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1 October 2007 WE KNOW IT WHEN WE SEE IT
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In my undergraduate course on animal behavior, the topic that without fail generates the most interest, discussion, and often humor is—perhaps unsurprisingly—mate choice. The next most attention-grabbing topic is altruism (for the moment, read as goodness). I believe that altruism ranks so highly on the interest scale, so to speak, because it is one concept in animal behavior that people can intuitively understand and integrate conceptually into virtually every aspect of their lives: their interactions with others, their political and social institutions, and their religious beliefs. Have we not all wondered for whom or under what conditions we would be willing to sacrifice ourselves?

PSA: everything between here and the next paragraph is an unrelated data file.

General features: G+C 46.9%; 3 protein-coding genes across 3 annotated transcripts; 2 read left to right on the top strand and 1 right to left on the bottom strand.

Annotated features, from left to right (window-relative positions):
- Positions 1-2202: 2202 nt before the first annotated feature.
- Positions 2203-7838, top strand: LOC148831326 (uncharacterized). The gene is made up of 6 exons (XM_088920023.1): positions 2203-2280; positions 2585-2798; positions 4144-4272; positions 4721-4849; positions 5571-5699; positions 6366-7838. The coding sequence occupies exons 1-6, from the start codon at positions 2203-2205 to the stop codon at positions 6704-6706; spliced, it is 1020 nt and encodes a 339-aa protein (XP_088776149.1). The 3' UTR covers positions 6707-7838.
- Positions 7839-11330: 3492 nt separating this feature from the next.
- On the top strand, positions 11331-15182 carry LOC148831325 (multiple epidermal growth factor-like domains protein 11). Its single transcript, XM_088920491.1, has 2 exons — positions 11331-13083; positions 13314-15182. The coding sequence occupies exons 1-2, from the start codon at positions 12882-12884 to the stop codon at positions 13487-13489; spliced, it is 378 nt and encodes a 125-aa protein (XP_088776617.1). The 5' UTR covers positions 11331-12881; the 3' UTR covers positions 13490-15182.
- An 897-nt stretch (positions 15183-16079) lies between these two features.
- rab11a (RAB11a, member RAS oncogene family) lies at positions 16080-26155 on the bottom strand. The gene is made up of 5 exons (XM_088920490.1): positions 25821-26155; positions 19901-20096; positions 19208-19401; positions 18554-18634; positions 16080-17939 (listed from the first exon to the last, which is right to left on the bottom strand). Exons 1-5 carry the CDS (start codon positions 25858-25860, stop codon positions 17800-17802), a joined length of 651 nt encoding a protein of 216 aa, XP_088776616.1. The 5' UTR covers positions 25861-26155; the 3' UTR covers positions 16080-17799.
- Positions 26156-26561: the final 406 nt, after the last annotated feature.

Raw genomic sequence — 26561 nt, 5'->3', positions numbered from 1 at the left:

Altruism is a relatively simple concept to define. It refers to behavior that increases the fitness of the recipient at a cost to the fitness of the donor. When one individual comes to the aid of, or provides resources to, another individual, altruism has taken place, at least in theory. Altruism is a much more complex concept than this simple definition implies, however. The complexity lies in defining a currency of fitness that can be consistently applied in studies of different kinds of organisms. The most commonly used currency of fitness is reproductive success; thus, an altruistic act is one that increases the reproductive success of a recipient at a cost to the reproductive success of the donor. But in fact, most real or apparent altruistic acts occur in a context completely independent of reproduction, or toward individuals that are past their reproductive age. The theory can be modified to account for such acts—for example, “reciprocal altruism” holds that individuals help others deemed likely to reciprocate the help—but any measure of fitness will run into difficulty when it comes to making general and specific testable predictions. A second problem is that empirically, it is often impossible to accurately quantify the costs (to the donor) of particular behavioral acts. Whether the aid given consists of protection, food, or any other service or resource, the cost the donor incurs is often only theoretical. Can a theory be rigorously tested if the individual variables cannot be quantified?